The management of KROQ once again had problems maintaining payroll, and the staffers again quit, taking all of the station's records with them. Bingenheimer was the only one who stayed. KROQ scrambled to find new air personalities. One of the new on-air talents was Jed Gould, aka Jed the Fish, who is still with the station. Around this time, the owners pared down to one station when they sold the weak-signalled KROQ-AM, which switched to an ethnic format briefly, then went off the air in 1986 when the new owners lost their lease on the property where the transmitting towers were located.

By 1978, new wave and punk rock were becoming increasingly popular, and KROQ started adding more of it to their freeform format. Shadoe Stevens once again left the station and Rick Carroll took over as Program director in late 1979 and took the new music and combined it with a Top 40 formatic structure. Subsequently, KROQ became an even greater success. The "Rock of the Eighties" was born.

The station still mixed the new music of the Talking Heads and Blondie with established artists such as The Rolling Stones, AC/DC and Lynyrd Skynyrd, but by 1982, the station was full-fledged modern rock.

The station's proximity to Hollywood and the Los Angeles punk rock scene gave it a unique place in the development of the new wave and alternative rock genres, and KROQ quickly became one of the most influential radio stations in broadcast history, particularly when Carroll, as a consultant, took the "Rock of the 80s" format to other stations, including 91X in San Diego, KYYX in Seattle and The Quake in San Francisco.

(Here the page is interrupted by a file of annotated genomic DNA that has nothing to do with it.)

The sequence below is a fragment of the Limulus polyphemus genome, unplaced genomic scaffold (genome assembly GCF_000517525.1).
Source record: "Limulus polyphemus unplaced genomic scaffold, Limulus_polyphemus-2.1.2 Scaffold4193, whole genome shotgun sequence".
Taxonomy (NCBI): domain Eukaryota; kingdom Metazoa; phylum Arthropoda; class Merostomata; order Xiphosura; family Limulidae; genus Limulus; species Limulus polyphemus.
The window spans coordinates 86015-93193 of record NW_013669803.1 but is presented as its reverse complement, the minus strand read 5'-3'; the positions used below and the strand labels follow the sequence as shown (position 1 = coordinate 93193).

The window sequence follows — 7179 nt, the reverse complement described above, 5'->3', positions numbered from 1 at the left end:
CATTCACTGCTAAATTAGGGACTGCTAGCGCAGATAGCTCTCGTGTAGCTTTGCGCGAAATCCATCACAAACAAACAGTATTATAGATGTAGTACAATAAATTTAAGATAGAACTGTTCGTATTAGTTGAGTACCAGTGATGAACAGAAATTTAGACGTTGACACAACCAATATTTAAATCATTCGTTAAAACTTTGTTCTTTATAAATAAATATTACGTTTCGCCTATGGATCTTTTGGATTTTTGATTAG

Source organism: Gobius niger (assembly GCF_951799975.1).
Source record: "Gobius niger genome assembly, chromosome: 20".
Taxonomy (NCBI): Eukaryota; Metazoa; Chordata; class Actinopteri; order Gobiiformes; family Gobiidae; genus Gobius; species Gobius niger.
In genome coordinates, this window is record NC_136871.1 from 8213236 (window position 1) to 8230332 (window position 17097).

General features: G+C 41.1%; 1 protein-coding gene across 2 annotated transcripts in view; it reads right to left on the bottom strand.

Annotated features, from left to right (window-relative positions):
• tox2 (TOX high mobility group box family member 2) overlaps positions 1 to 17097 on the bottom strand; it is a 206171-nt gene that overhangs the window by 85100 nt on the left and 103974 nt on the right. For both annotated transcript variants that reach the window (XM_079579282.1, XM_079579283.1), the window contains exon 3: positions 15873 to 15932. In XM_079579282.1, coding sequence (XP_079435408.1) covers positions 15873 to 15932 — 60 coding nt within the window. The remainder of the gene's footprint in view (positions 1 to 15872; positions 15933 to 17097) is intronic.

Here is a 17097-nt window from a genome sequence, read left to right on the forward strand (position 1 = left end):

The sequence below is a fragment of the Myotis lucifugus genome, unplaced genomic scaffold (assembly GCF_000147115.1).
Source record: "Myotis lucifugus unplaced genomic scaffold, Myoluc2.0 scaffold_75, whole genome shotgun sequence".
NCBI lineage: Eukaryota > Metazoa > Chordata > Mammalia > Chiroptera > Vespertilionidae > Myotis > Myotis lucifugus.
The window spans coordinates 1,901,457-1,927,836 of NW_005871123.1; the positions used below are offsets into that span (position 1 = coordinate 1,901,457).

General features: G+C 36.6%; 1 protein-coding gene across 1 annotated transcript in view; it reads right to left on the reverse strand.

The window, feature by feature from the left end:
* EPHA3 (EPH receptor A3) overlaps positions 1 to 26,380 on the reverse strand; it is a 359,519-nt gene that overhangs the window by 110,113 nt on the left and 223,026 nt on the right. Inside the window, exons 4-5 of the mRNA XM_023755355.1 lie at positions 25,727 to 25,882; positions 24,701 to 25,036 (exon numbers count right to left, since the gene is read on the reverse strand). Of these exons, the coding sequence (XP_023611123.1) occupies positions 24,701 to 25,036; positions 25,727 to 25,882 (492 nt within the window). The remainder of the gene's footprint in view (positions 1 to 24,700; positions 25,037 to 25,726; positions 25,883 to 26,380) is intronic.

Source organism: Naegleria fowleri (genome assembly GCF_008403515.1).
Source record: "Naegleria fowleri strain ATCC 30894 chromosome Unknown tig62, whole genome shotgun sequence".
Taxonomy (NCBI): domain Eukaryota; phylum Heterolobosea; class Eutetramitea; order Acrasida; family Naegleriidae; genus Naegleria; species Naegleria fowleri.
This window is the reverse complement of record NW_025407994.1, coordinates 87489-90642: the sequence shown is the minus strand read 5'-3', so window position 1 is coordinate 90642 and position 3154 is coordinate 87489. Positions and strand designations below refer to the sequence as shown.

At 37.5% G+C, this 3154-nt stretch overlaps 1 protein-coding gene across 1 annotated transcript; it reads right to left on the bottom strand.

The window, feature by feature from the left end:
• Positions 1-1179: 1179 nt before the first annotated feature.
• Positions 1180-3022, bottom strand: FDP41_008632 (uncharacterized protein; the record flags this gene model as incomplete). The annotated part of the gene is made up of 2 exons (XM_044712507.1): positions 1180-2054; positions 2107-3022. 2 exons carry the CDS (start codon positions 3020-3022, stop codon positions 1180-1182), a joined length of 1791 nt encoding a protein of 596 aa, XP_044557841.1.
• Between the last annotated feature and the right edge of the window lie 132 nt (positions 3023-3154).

In 1986, KROQ was purchased at a then record $45 million by Infinity Broadcasting, which merged with CBS in 1997, and is now owned by CBS Radio.

KROQ helped to launch the careers of previously low-key Southern California bands The Offspring, The Red Hot Chili Peppers and Sublime. They pride themselves on being "world famous" for their discovery of up-and-coming artists and are often the first station to promote new rock bands before their large-scale success.

KROQ todayEdit

Originally located at 117 S. Los Robles Avenue in Pasadena, the station moved to 3500 W. Olive Avenue in Burbank in 1987 as part of the purchase agreement and to be closer to the music industry. In 2002, the station was moved to a facility at 5901 Venice Blvd. in Los Angeles to consolidate operations with K-Earth.

Unlike most other (Class B, but with grandfathered greater than B facilities) FM stations in Los Angeles whose transmitters are atop Mount Wilson, KROQ's (Class B) transmitter is located on Tongva Peak (which replaced Flint Peak in Glendale at an altitude of 2500 ft), which results in somewhat weaker signal coverage.

In 2004, KROQ began broadcasting in HD Radio for a higher quality broadcast. On February 20, 2006, KROQ added streaming music from the radio station to their website. On June 9, 2006, KROQ launched an HD sub-carrier, KROQ HD Channel 2, which now replicates the original Roq of the Eighties format. This somewhat justified the dropping of the long-running Flashback Lunch, until then nearly the sole remnant of the new wave and '90s modern rock days.

In February 2010 CBS Radio, which controls the live stream, blocked access for listeners outside of the United States. This move angered fans of the station all over the world.

Programmed by Kevin Weatherly, KROQ’s line-up includes Kevin and Bean from 5:30 – 10 a.m.; Kat Corbett 10 a.m. – 1 p.m.; Sluggo 1 p.m. – 4 p.m.; Stryker 4 p.m. – 8 p.m.; Nicole Alvarez 8 p.m. – midnight; and Loveline with Dr. Drew midnight - 2a.m.

Steve Jones, from the groundbreaking indie 103.1, recently began a Sunday night show.

PersonalitiesEdit